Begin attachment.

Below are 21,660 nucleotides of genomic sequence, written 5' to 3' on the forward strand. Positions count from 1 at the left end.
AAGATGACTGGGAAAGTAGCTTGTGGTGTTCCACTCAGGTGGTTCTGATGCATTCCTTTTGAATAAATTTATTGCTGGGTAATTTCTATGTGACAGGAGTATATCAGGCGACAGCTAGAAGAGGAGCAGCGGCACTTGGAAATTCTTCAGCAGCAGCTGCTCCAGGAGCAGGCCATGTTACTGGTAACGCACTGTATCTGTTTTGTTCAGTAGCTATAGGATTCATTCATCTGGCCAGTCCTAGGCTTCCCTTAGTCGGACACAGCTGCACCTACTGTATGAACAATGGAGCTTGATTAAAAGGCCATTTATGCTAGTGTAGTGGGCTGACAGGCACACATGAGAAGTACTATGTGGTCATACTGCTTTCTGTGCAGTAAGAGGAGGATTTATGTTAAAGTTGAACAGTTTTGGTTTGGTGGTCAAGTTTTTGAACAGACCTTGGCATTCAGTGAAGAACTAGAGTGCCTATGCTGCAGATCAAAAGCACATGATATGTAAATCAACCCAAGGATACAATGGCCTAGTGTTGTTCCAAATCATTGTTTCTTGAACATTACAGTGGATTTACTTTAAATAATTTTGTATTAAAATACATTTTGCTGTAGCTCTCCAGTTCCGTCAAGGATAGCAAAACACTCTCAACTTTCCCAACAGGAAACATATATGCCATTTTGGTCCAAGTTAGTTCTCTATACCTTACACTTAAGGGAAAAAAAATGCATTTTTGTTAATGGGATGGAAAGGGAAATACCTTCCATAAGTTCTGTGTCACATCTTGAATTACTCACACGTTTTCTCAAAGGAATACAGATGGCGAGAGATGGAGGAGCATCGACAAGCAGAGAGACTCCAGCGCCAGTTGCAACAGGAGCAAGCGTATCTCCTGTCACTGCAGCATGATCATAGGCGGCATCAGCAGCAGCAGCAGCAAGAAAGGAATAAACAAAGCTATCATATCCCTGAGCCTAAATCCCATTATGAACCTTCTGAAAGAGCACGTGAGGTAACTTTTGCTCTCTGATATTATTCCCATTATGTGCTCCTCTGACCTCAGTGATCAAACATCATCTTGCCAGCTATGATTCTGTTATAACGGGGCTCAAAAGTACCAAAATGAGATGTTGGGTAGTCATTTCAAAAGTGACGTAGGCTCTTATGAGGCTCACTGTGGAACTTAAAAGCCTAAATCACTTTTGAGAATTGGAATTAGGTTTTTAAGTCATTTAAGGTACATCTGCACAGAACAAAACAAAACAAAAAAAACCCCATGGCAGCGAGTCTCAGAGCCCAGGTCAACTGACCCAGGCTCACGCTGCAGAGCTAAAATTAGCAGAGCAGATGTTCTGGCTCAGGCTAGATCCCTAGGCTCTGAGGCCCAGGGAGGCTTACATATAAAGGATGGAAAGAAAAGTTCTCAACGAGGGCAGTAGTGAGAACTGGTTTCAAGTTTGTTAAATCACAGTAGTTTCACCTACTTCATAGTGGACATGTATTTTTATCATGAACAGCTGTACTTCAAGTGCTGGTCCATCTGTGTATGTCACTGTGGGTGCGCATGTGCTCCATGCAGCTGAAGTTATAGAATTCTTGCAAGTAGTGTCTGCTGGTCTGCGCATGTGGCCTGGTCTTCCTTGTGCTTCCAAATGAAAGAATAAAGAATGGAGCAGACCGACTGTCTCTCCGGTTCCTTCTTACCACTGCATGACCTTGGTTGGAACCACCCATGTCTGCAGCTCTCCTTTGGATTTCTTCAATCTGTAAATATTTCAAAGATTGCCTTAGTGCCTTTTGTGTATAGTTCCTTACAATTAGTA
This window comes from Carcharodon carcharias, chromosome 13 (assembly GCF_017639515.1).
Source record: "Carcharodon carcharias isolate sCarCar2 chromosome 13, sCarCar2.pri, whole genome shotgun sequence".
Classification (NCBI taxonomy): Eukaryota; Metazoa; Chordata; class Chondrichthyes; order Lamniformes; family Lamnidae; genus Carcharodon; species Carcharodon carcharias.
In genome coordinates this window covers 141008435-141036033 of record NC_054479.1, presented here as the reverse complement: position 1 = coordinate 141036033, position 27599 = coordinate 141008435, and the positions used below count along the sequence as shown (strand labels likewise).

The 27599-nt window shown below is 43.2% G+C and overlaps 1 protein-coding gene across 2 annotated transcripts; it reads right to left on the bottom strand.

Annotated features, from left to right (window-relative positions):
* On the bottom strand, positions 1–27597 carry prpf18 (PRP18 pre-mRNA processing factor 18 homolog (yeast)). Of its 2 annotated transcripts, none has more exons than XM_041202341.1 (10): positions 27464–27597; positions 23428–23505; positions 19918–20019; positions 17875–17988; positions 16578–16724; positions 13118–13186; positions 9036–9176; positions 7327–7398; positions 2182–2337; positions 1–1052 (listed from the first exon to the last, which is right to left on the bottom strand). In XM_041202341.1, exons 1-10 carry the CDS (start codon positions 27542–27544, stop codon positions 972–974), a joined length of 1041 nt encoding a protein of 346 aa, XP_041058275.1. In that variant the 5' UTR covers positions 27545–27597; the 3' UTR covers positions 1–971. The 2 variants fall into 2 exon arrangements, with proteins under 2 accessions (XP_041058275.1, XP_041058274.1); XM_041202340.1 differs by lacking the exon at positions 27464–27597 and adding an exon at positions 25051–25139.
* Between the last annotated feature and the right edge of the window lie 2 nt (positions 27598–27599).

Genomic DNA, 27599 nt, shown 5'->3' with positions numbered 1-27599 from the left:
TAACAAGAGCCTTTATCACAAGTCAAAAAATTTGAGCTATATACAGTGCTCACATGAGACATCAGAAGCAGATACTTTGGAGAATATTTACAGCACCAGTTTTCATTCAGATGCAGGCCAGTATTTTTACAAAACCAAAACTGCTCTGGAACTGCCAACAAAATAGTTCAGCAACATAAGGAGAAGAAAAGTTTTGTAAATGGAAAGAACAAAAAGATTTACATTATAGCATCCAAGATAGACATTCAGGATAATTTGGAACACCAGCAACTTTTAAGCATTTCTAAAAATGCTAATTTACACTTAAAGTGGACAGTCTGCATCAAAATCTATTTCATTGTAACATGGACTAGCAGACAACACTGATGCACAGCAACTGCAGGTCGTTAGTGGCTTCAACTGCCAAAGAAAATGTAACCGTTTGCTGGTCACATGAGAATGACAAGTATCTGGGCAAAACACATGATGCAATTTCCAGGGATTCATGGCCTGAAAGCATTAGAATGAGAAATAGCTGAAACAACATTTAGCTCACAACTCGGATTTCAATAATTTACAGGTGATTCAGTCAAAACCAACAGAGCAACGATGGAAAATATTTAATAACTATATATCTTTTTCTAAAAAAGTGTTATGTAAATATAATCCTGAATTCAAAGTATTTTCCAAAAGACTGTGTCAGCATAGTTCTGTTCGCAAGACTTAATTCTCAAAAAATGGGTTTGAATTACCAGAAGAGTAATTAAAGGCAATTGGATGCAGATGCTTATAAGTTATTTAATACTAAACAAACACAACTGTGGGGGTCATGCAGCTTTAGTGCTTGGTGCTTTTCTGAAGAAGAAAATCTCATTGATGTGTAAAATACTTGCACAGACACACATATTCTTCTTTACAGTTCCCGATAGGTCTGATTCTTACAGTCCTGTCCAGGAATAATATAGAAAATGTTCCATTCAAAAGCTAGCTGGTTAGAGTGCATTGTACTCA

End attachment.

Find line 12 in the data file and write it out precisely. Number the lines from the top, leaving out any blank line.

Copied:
TAACAAGAGCCTTTATCACAAGTCAAAAAATTTGAGCTATATACAGTGCTCACATGAGACATCAGAAGCAGATACTTTGGAGAATATTTACAGCACCAGTTTTCATTCAGATGCAGGCCAGTATTTTTACAAAACCAAAACTGCTCTGGAACTGCCAACAAAATAGTTCAGCAACATAAGGAGAAGAAAAGTTTTGTAAATGGAAAGAACAAAAAGATTTACATTATAGCATCCAAGATAGACATTCAGGATAATTTGGAACACCAGCAACTTTTAAGCATTTCTAAAAATGCTAATTTACACTTAAAGTGGACAGTCTGCATCAAAATCTATTTCATTGTAACATGGACTAGCAGACAACACTGATGCACAGCAACTGCAGGTCGTTAGTGGCTTCAACTGCCAAAGAAAATGTAACCGTTTGCTGGTCACATGAGAATGACAAGTATCTGGGCAAAACACATGATGCAATTTCCAGGGATTCATGGCCTGAAAGCATTAGAATGAGAAATAGCTGAAACAACATTTAGCTCACAACTCGGATTTCAATAATTTACAGGTGATTCAGTCAAAACCAACAGAGCAACGATGGAAAATATTTAATAACTATATATCTTTTTCTAAAAAAGTGTTATGTAAATATAATCCTGAATTCAAAGTATTTTCCAAAAGACTGTGTCAGCATAGTTCTGTTCGCAAGACTTAATTCTCAAAAAATGGGTTTGAATTACCAGAAGAGTAATTAAAGGCAATTGGATGCAGATGCTTATAAGTTATTTAATACTAAACAAACACAACTGTGGGGGTCATGCAGCTTTAGTGCTTGGTGCTTTTCTGAAGAAGAAAATCTCATTGATGTGTAAAATACTTGCACAGACACACATATTCTTCTTTACAGTTCCCGATAGGTCTGATTCTTACAGTCCTGTCCAGGAATAATATAGAAAATGTTCCATTCAAAAGCTAGCTGGTTAGAGTGCATTGTACTCA